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Danby letter #3

Posted & filed under Internet Filter.

I wrote to Michael Danby (MHR for Melbourne Ports) to find what his views on the filter were. I finally received the same form letter reply that Senator Conroy sent, so I have written again with basically the same response that I sent to Conroy.

 

I am not expecting an answer as Michael Danby has been all over the asylum seeker and climate change issues recently. I know MPs have a huge workload and one person can only do so much, but if caucus would tell Conroy to let this fatally flawed proposal go he would not have people like myself writing to him all the time.

 

 

2010 May 12

Mr Michael Danby MP
PO Box 2086
St Kilda West Vic 3182

Dear Sir,

Thank you for your form letter response to my inquiry, however your reply does not address the concerns that I raised.
I asked what representations you were making on this proposal and based on your response I take it that you support
Australia joining such repressive regimes as China, North Korea, Burma and Iran in filtering the Internet. Given your
support for this flawed scheme I shall be voting for The Greens in future.

In this letter you will find your errors reproduced, keeping them confined so that they can do no further damage to the
public discourse. My corrections with references will follow below.

I am aware that the proposal for ISP filtering has attracted some criticism from those, like yourself,
who are concerned that it will lead to censorship of the internet. However, the Australian
Government has no plans to stop adults from viewing material that is currently legal, if they wish to
view such material.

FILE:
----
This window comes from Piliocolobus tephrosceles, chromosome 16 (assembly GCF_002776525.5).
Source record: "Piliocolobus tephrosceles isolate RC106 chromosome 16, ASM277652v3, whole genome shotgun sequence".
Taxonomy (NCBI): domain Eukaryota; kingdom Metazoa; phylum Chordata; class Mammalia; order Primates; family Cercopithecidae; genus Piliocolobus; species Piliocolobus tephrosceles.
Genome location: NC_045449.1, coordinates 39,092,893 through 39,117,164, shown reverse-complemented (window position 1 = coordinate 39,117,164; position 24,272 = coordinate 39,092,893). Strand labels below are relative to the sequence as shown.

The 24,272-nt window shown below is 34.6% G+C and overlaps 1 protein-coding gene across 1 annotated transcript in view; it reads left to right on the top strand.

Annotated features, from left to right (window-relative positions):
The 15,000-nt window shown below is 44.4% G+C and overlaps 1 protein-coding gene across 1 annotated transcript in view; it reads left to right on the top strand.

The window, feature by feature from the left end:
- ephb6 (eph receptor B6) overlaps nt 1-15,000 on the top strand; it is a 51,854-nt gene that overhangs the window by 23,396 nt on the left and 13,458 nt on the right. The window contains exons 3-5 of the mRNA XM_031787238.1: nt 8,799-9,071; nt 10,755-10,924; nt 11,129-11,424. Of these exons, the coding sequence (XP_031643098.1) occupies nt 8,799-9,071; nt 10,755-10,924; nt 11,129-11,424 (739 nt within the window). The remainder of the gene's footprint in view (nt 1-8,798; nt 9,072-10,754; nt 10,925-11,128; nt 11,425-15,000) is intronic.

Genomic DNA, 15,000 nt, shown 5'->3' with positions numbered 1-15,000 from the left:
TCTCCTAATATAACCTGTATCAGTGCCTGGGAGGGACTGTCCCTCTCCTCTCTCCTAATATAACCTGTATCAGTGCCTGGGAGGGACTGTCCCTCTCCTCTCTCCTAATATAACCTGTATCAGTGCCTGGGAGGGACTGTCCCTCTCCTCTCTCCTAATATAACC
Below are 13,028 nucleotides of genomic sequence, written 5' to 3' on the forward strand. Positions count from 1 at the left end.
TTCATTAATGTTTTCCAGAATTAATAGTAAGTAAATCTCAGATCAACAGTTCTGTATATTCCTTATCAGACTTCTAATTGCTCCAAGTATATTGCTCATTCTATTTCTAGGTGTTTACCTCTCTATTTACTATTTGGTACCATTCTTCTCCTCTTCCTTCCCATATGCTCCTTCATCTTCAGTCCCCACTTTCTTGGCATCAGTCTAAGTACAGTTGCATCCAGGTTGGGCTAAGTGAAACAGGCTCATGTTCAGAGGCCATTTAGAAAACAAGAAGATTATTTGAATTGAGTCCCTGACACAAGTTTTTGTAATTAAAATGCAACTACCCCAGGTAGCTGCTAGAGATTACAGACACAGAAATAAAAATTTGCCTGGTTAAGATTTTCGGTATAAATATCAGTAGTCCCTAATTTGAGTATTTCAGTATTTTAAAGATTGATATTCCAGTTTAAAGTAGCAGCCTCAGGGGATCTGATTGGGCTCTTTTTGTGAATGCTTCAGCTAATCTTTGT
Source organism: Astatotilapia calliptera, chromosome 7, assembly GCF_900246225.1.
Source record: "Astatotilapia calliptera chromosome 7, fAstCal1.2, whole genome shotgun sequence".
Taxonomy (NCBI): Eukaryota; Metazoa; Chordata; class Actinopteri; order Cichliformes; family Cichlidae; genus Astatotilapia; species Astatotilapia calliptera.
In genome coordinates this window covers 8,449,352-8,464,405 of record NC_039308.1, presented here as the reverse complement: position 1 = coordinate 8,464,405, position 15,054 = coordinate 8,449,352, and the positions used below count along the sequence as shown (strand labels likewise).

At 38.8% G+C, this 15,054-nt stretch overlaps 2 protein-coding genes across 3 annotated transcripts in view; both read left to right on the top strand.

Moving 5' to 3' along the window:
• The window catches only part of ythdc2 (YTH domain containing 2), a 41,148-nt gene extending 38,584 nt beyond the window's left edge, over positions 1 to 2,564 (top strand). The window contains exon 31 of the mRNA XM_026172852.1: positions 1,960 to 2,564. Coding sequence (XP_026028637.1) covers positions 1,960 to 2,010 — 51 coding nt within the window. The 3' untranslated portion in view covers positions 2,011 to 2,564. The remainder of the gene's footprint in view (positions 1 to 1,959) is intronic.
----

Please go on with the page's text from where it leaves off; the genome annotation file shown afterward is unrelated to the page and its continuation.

You are profoundly misinformed.

On October 20th 2008 under questioning from Senator Scott Ludlam in the Senate, Senator Stephen Conroy and his
advisors repeatedly asserted 1 that the blacklist which will be used by the government’s proposed censorship system
already exists, and is the ACMA “Prohibited Content” list.

In the Technical Testing Framework attached to the Expression of Interest for the government’s proposed
(and delayed) “live trials”, repeated reference is made to the ACMA Prohibited Content list as the URL list for
the mandatory “first tier” blacklist 2.

Reasonable readers may therefore conclude that the ACMA Prohibited Content list constitutes the list of material
which the government wishes to prevent adults from viewing.

You claim that the ACMA Prohibited Content list is a list of illegal material.

The legislation, on the other hand, does not. Schedule 7 of the Broadcasting Services Act 3 defines “Prohibited
Content” in section 20, which reveals that it consists of material classified by the Classification Board as X18+, R18+,
and some commercial MA15+ audio and video content; and material which has been Refused Classification.

Under Commonwealth law, each and every one of those categories is legal for Australians to read and view, unless
and until a judicial finding is made to establish that specific content is child abuse material or child pornography
material 4.

X18+ material is legal to sell in the ACT and NT and legal to purchase throughout Australia. R18+ material is
available for sale in shops and exhibited in public cinemas everywhere in Australia. MA15+ material is shown on